Ngomakurira (23-11-06)

Tied up in knots
The French have a word for it; dénouement. Literally it is the untying (of knots). It has come to mean the final act in a drama where the truth comes out and a new reality emerges. Are we moving towards this in our seven-year drama? For Paul it happened at Damascus. The w


hole false thrust of his life fell apart and a new life opened before him. Many of us as individuals have had such moments. ‘It changed my life,’ we say. It can be a moment of extraordinary liberation and give us new energy.
Something like this happened in the life of the scientist, Richard Feynman, who worked at ‘humble’ problems in physics and eventually was awarded a Nobel Prize in 1965. He hated the prospect of the formal ceremony of receiving the prize and the ‘snobbery associated with kings’ but was ‘loosened’ by the welcome in Stockholm, Sweden. ‘The Prize,’ he wrote, ‘was a signal to permit [friends, relatives, students and colleagues] to express, and me to learn about, their feelings …For this I thank Alfred Nobel and the many … and you, Swedish people, with your honours and your trumpets and your king – forgive me. For I understand at last – such things provide entrance to the heart.’
It happens to individuals. It can also happen to countries and maybe the whole planet? England in 1950 was a grim place. Scarred and exhausted by war, blackened by the smoke of factories and with its grey sky ever-ladened with rain, it seemed to be trapped in decline. Then a moment came – the accession of a Queen – and new energy flowed. Public buildings were cleaned up and smog (smoke + fog) was outlawed. Today we have climate warming. Again there is a sense of hopelessness. Who will loosen the knots we tie ourselves in? We await our Damascus.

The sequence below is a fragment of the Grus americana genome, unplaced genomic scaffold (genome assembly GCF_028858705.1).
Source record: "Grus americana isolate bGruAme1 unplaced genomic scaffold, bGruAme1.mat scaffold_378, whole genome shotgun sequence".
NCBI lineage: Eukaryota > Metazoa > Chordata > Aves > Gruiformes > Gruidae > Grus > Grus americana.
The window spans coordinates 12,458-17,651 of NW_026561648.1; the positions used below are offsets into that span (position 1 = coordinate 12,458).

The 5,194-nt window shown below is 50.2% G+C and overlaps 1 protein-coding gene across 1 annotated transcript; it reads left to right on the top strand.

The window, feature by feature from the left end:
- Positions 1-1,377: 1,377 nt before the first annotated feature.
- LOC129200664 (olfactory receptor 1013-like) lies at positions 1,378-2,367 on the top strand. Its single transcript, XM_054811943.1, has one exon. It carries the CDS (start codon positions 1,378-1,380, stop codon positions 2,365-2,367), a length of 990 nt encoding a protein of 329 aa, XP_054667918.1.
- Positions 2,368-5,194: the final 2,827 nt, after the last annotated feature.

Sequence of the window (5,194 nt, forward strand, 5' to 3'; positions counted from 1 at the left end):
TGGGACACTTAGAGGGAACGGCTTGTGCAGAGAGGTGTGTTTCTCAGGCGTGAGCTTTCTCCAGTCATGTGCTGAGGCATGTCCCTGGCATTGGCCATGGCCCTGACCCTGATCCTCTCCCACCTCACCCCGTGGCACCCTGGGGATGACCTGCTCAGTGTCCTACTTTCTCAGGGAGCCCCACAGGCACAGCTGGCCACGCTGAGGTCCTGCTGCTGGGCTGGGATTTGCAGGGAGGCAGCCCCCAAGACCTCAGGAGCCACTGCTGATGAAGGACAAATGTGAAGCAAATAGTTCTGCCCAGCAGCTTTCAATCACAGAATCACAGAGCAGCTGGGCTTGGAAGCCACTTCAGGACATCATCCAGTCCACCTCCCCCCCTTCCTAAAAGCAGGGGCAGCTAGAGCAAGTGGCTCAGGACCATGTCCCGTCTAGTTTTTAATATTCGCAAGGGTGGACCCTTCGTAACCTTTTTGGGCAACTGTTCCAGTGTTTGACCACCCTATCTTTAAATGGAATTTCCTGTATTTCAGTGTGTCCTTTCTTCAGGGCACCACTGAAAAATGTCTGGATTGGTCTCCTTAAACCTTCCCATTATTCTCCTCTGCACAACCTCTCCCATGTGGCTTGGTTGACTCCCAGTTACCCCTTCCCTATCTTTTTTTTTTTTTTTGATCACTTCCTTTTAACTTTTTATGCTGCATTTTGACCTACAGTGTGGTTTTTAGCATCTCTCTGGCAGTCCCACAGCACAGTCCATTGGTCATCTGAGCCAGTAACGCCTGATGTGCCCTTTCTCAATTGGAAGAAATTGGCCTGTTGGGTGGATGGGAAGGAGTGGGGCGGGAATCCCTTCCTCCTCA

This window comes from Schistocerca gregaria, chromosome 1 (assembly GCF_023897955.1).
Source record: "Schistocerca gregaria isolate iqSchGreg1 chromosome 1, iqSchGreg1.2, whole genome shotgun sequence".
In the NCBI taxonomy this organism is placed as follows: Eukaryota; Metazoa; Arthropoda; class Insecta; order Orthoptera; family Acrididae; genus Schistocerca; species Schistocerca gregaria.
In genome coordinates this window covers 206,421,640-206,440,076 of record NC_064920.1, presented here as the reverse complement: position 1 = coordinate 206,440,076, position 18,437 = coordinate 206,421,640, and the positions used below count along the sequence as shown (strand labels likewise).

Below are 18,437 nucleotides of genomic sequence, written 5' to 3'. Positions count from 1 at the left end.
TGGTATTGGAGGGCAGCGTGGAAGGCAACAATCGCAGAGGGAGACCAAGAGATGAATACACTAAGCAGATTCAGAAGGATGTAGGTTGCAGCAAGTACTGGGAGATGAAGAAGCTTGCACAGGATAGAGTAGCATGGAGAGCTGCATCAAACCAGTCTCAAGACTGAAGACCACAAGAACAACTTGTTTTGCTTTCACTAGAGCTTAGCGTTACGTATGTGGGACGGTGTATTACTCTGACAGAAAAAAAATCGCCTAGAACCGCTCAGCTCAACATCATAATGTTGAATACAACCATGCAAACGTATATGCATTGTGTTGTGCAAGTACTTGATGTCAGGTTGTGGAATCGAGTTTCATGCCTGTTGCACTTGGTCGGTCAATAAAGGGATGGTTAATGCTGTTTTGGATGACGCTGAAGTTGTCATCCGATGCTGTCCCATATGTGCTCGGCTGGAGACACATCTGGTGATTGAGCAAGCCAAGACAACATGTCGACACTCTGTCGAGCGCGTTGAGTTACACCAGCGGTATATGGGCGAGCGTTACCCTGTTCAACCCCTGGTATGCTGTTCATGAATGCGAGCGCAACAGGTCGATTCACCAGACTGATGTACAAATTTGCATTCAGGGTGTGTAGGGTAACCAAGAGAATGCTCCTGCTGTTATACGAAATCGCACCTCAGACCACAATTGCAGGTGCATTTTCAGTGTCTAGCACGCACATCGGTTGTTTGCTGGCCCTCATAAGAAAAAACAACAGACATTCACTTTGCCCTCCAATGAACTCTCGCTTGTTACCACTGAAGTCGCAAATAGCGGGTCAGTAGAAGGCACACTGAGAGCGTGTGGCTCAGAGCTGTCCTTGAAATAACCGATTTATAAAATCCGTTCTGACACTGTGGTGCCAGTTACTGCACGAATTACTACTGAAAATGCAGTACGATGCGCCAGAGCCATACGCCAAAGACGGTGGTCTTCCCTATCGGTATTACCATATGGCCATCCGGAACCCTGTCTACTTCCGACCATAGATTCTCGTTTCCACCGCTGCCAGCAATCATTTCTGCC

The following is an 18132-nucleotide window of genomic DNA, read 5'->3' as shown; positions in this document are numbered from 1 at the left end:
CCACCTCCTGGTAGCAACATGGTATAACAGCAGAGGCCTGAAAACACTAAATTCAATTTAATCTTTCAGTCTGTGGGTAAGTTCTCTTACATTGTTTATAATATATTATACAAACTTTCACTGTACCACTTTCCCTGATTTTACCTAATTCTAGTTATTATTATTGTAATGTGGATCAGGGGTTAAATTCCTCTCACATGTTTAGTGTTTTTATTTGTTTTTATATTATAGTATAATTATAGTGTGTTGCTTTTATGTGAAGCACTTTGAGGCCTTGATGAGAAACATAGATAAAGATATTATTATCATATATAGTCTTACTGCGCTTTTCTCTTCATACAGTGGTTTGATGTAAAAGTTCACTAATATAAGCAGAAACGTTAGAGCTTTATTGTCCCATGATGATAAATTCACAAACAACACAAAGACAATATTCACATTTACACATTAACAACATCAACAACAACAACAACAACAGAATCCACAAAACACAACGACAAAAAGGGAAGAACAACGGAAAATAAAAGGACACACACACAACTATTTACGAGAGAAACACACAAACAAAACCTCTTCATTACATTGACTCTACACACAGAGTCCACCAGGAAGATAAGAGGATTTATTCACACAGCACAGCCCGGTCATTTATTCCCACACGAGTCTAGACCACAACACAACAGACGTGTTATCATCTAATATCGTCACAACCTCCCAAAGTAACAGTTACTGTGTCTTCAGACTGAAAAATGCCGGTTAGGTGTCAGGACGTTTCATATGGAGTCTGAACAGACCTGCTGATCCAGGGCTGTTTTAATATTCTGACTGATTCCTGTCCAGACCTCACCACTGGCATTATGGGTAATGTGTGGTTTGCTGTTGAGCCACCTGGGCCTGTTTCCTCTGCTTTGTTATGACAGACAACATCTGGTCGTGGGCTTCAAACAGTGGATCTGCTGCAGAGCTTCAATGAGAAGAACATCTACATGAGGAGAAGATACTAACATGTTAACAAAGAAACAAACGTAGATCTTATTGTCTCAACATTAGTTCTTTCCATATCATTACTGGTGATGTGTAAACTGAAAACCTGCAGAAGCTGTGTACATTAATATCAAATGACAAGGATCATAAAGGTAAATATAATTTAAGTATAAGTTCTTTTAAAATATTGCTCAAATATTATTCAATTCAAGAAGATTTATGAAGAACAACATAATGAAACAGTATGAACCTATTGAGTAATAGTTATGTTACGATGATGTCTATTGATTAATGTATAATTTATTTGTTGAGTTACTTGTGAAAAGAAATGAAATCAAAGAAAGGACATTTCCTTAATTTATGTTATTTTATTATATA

And so to Zimbabwe! We are tied up in knots. No one seems to know how to undo them. We await something: some dawn of understanding, some moment of conversion. In the second century Irenaeus wrote, ‘the knot of Eve’s disobedience was untied by Mary’s obedience.’ Mary was faced with the choice of remaining secure in her own little world of Nazareth or of opening herself to God in an incredible act of trust. We know what she chose and for two thousand years have reflected on her ‘yes.’ She untied the knot not only for Eve but for us all. The Germans even give her the title of Knotenlöserin, the one who unties knots.
I met a man at the weekend who was burdened by family problems. ‘I can’t even think straight,’ he said. He needed someone to think for him and with him, someone to untie his knots. That’s how we, as a people, are in Zimbabwe today but do we really want someone to loosen our knots?


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